Consultant Pamela Collis considers the perils faced by couples involved in international surrogacy arrangements now in her blog “International Surrogacy and COVID-19 – Stranded Abroad?”
International surrogacy is always stressful and complicated, if hugely rewarding. The most common problems for British surrogate parents relate to ensuring they are parents under English law, and ensuring their child is entitled to be brought into the UK. The COVID-19 crisis has made this even more difficult.
Depending on where the international surrogacy arrangement took place and the child was born, the child may be a citizen of that place (eg. the US), or may not be a citizen of that place (eg. Ukraine). The parents will not be viewed by the Home Office as parents until an English Parental Order is made and that takes time. Parents may therefore bring the surrogate child into the UK in a number of different ways (often times illegally) and the situation is rationalised later.
International surrogacy arrangements have been hit hard by the COVID-19 crisis. Children and surrogate parents expecting to leave the country of birth have been unable to do so, and many prospective parents anticipating a surrogate birth have been separated when countries have closed their borders.
When a child is born to a surrogate mother abroad, usually applications are made to the Home Office for emergency papers for the child, to enable the new parents to bring their child home. But we hear that the liaison between the Home Office and the Foreign Office hasn’t been as smooth as it would normally be, and those papers are not being issued promptly now and can take up to six months to arrive.
We also are aware that some British surrogate parents stranded abroad are in the situation that they may become accidental over-stayers in the country in which they are residing. They will no doubt be contemplating applying for an English Parental Order for their child from abroad, but in order to make such an application, the child needs to be habitually resident in the UK. And if they are stuck abroad, this test won’t be satisfied. Matters are further complicated by the fact that technically an application for an English Parental Order needs to be issued within six months of the birth of the child, but recent cases have helpfully stated that this is no longer a clear guillotine.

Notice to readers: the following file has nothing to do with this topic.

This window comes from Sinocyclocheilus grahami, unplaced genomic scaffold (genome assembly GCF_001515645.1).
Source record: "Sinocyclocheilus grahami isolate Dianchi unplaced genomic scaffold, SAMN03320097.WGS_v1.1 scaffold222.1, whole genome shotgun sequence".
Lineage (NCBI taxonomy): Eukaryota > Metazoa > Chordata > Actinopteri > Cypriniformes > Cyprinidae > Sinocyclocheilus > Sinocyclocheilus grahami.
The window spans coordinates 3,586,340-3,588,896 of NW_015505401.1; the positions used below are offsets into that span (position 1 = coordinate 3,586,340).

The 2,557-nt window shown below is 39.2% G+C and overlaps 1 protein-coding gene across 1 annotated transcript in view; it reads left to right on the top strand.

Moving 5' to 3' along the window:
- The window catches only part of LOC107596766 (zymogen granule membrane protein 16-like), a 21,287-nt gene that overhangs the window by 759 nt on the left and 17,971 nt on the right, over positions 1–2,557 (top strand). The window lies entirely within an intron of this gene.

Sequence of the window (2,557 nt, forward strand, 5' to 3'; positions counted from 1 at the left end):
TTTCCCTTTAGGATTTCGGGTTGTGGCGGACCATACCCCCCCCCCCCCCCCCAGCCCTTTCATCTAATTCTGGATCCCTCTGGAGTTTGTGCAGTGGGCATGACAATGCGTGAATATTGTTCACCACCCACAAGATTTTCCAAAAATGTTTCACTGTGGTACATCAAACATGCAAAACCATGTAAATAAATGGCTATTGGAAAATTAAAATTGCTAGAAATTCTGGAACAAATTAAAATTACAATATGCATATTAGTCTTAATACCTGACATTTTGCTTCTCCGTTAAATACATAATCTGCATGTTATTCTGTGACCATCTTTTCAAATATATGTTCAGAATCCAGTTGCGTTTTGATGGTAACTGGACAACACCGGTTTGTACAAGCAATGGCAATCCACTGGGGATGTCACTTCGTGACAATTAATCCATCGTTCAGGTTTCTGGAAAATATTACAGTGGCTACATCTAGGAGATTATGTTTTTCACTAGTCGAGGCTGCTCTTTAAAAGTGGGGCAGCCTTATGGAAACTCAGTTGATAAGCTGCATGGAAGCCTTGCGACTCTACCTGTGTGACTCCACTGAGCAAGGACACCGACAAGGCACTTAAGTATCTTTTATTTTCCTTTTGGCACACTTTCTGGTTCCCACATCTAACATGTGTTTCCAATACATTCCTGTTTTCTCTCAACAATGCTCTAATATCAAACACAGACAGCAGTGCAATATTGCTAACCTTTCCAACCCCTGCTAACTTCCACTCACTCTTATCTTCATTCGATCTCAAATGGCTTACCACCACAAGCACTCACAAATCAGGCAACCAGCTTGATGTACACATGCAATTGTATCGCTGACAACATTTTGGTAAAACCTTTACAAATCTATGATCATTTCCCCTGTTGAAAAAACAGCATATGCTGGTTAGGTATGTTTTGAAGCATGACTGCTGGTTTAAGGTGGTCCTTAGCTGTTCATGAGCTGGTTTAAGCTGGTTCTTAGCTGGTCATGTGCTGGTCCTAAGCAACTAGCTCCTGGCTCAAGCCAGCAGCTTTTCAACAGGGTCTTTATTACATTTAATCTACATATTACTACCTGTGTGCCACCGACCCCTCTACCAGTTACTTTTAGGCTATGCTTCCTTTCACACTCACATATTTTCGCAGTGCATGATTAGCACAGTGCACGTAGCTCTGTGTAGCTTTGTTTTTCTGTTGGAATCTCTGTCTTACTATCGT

In a situation where a worrying virus is about, being stuck far from home with a very small baby must be extremely worrying. This is especially so if the travel insurance and medical insurance for the trip has long expired and if the avenues for securing an English Parental Order are difficult to navigate.
If you are faced with this worrying situation, it is desperately important to obtain prompt advice from a family lawyer who specialises in surrogacy, and from an immigration specialist. Our surrogacy specialists can put you in touch with excellent immigration lawyers, where necessary.
If you require any advice on any of the issues discussed in this blog, please contact Family Law in Partnership consultant Pamela Collis on E: firstname.lastname@example.org or T: 020 7420 5000 or visit our website page covering International Surrogacy here.
Pamela Collis is a very senior and highly regarded family lawyer who has specialised in family law for over 35 years. Pamela is known for her pragmatic and constructive style and her strategic vision. Pamela’s primary focus is international and domestic family law matters particularly the financial aspects of relationship breakdown, private law children matters (including surrogacy and international relocation) and pre and post nuptial agreements. Pamela regularly deals with jurisdiction issues, cross border tax issues and cases involving complex business valuations.